Topics handled by WTO committees and agreements
Issues covered by the WTO’s committees and agreements

Introduction to fisheries subsidies in the WTO

The Food and Agriculture Organization (FAO) of the United Nations reports that 80 per cent of world fish stocks are either fully exploited or overexploited.

 

Meanwhile, governments around the world continue to provide billions, and by some accounts tens of billions, of dollars in subsidies to the fisheries sector. The Doha Ministerial Conference launched negotiations to clarify and improve WTO disciplines on fisheries subsidies, and at the Hong Kong Ministerial Conference in 2005 there was broad agreement on strengthening those disciplines, including through a prohibition of certain forms of fisheries subsidies that contribute to overcapacity and overfishing. The challenge now facing the Negotiating Group on Rules is to develop stronger rules while respecting the important policy concerns of WTO members, particularly developing and least-developed countries.

An informal grouping of members calling themselves the “Friends of Fish” (including Argentina, Australia, Chile, Colombia, New Zealand, Norway, Iceland, Pakistan, Peru and the United States) say that subsidies to the fisheries sector — estimated at $14–$20.5 billion annually, or 20–25 per cent of revenues — have led to over-capacity and overfishing. Japan, the Rep. of Korea and Chinese Taipei, on the other hand, have expressed scepticism over the link between subsidies and over-fishing. Many developing countries are asking for flexibility in granting subsidies to their fisheries sectors.

First draft text from the Chairman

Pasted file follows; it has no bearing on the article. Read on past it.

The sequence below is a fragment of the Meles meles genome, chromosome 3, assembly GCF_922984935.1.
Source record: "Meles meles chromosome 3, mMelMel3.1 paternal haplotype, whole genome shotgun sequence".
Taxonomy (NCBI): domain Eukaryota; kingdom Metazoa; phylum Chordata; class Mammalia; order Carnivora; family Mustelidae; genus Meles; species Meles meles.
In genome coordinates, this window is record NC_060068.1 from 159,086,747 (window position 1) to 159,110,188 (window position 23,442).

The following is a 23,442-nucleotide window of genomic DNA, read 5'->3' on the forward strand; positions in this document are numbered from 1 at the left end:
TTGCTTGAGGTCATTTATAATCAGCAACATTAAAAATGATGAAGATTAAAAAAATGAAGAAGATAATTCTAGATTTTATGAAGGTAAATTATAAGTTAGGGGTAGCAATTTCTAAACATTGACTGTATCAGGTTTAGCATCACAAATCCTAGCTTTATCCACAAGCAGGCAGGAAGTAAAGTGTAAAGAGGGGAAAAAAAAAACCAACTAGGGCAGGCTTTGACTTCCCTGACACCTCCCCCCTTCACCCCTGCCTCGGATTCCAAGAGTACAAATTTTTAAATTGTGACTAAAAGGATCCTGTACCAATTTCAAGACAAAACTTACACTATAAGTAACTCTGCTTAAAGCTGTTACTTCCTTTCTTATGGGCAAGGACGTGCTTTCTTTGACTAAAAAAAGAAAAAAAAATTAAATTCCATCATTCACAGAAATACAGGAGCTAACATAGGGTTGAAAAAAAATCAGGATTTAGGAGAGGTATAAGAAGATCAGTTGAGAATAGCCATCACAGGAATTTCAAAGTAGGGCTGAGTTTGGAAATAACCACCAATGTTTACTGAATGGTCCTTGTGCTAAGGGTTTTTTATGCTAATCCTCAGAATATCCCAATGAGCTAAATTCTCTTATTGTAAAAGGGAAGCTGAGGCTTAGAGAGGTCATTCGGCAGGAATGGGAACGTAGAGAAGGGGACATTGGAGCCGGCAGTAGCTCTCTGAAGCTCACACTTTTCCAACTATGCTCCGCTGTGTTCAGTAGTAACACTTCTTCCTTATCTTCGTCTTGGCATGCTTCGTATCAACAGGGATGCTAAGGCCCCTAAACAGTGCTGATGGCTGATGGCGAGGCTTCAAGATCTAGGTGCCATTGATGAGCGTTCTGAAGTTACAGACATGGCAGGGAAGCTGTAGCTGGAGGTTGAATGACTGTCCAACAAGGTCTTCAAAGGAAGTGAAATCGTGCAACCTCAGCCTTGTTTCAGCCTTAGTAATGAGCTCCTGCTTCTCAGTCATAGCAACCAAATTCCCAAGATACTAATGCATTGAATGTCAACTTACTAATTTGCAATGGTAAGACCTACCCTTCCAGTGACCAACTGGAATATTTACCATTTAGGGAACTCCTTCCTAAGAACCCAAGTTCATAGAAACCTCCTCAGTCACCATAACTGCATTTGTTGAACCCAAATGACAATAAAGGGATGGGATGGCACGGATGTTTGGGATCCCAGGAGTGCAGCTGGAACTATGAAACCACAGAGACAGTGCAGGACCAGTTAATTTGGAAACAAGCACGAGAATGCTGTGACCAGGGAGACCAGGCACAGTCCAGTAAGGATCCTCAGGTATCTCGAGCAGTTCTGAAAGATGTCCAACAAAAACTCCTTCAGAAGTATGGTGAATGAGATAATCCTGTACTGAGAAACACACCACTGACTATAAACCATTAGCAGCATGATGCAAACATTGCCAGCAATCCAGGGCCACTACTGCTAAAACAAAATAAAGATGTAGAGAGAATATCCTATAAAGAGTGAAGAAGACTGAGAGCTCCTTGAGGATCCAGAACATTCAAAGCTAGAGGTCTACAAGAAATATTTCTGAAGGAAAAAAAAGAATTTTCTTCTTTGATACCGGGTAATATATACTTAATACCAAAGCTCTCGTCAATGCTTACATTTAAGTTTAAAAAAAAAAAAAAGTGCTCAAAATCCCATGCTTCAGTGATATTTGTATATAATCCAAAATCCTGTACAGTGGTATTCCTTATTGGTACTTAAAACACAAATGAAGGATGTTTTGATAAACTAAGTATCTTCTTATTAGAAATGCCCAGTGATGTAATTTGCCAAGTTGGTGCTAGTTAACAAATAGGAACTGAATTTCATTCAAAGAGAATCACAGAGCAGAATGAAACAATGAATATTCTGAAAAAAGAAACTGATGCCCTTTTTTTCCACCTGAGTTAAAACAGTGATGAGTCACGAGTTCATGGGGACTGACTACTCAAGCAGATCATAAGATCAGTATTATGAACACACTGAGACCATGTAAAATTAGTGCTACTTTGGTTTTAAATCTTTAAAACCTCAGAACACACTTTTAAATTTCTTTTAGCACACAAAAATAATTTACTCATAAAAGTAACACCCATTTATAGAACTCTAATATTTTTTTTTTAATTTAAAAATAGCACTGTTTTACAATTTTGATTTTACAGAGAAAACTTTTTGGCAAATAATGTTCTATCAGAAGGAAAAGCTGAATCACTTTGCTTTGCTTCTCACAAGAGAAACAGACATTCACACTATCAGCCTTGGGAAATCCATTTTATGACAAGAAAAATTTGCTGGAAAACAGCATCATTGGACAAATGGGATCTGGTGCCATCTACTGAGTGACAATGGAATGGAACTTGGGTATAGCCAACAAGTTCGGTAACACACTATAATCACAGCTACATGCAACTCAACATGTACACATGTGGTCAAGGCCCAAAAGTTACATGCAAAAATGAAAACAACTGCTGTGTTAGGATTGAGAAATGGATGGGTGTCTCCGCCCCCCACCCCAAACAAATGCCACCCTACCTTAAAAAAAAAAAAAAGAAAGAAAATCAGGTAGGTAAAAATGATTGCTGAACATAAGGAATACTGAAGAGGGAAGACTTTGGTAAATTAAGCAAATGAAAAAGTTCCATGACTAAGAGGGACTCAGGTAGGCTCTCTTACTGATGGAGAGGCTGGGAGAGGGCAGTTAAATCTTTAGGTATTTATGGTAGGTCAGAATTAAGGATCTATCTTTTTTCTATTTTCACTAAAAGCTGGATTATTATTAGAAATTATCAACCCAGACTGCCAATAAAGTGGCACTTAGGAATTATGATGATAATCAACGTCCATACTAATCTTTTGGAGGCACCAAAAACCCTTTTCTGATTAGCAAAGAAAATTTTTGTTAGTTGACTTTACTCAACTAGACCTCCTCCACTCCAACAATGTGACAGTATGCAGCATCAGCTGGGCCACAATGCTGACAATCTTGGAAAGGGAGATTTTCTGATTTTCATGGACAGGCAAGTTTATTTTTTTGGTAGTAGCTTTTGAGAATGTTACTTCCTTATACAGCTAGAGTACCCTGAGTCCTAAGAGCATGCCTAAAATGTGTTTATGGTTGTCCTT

The WTO Ministerial Conference in Hong Kong, China in December 2005 directed the Negotiating Group “to intensify and accelerate the negotiating process,” and also mandated the Chairman to prepare consolidated texts of the Anti-Dumping and Subsidies Agreements “that shall be the basis for the final stage of the negotiations.”

On 30 November 2007, the Chairman of the Group circulated to members his first draft consolidated texts on anti-dumping and subsidies and countervailing measures, including fisheries subsidies. For anti-dumping and horizontal subsidies disciplines, the texts proposed specific changes to the existing Agreements on Anti-dumping and on Subsidies and Countervailing Measures. For fisheries subsidies, the texts proposed an entirely new set of sector-specific disciplines, contained in a proposed new Annex VIII to the Agreement on Subsidies and Countervailing Measures.

The proposed new disciplines on fisheries subsidies as reflected in the Chairman’s first draft text would include a prohibited category covering, inter alia, subsidies for construction of new fishing vessels and subsidies for operating costs of fishing. LDCs would be exempted from the new disciplines, and other developing Members would have substantial flexibilities, especially for subsidies to subsistence-type fishing in their territorial waters. All exceptions to the proposed prohibition would be conditioned on compliance with certain provisions related to fisheries management.

A series of informal meetings from December 2007 to May 2008 revealed sharply-conflicting views in the Group on many issues in the first draft Chairman’s texts, including in respect of the proposed disciplines on fisheries subsidies.

Roadmap

In December 2008, in view of the lack of convergence in respect of the most controversial aspects of his first draft texts, the Chairman issued revised texts on anti-dumping and horizontal subsidies disciplines and countervailing measures, reflecting “a bottom-up approach” (i.e., for the most controversial issues, specific proposed legal drafting was replaced by brackets summarizing the range of views expressed). For fisheries subsidies, these texts were accompanied by a “roadmap” of detailed questions for further discussion concerning the main issues in the fisheries subsidies negotiations.

In 2009 in respect of fisheries subsidies, the Negotiating Group systematically addressed all of the questions in the roadmap. By the end of the year, the Group had completed this review and had begun to consider new substantive proposals submitted by delegations.